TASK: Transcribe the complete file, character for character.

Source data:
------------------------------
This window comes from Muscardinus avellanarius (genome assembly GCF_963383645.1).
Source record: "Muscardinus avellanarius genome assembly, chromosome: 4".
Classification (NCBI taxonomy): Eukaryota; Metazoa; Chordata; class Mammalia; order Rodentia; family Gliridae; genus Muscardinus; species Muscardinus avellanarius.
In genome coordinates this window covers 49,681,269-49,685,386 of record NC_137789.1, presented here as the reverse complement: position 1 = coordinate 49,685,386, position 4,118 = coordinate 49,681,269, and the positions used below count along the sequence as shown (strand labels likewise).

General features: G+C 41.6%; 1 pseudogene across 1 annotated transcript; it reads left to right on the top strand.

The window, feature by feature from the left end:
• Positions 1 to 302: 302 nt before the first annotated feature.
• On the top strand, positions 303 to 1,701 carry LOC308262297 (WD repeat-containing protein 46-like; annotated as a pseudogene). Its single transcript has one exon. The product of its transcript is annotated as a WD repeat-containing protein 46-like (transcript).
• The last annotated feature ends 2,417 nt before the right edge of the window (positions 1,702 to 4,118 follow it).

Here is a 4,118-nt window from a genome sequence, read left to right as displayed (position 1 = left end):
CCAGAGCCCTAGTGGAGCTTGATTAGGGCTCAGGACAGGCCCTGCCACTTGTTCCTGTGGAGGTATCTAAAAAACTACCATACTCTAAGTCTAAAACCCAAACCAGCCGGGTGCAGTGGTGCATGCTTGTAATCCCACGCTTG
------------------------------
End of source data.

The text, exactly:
This window comes from Muscardinus avellanarius (genome assembly GCF_963383645.1).
Source record: "Muscardinus avellanarius genome assembly, chromosome: 4".
Classification (NCBI taxonomy): Eukaryota; Metazoa; Chordata; class Mammalia; order Rodentia; family Gliridae; genus Muscardinus; species Muscardinus avellanarius.
In genome coordinates this window covers 49,681,269-49,685,386 of record NC_137789.1, presented here as the reverse complement: position 1 = coordinate 49,685,386, position 4,118 = coordinate 49,681,269, and the positions used below count along the sequence as shown (strand labels likewise).

General features: G+C 41.6%; 1 pseudogene across 1 annotated transcript; it reads left to right on the top strand.

The window, feature by feature from the left end:
• Positions 1 to 302: 302 nt before the first annotated feature.
• On the top strand, positions 303 to 1,701 carry LOC308262297 (WD repeat-containing protein 46-like; annotated as a pseudogene). Its single transcript has one exon. The product of its transcript is annotated as a WD repeat-containing protein 46-like (transcript).
• The last annotated feature ends 2,417 nt before the right edge of the window (positions 1,702 to 4,118 follow it).

Here is a 4,118-nt window from a genome sequence, read left to right as displayed (position 1 = left end):
CCAGAGCCCTAGTGGAGCTTGATTAGGGCTCAGGACAGGCCCTGCCACTTGTTCCTGTGGAGGTATCTAAAAAACTACCATACTCTAAGTCTAAAACCCAAACCAGCCGGGTGCAGTGGTGCATGCTTGTAATCCCACGCTTG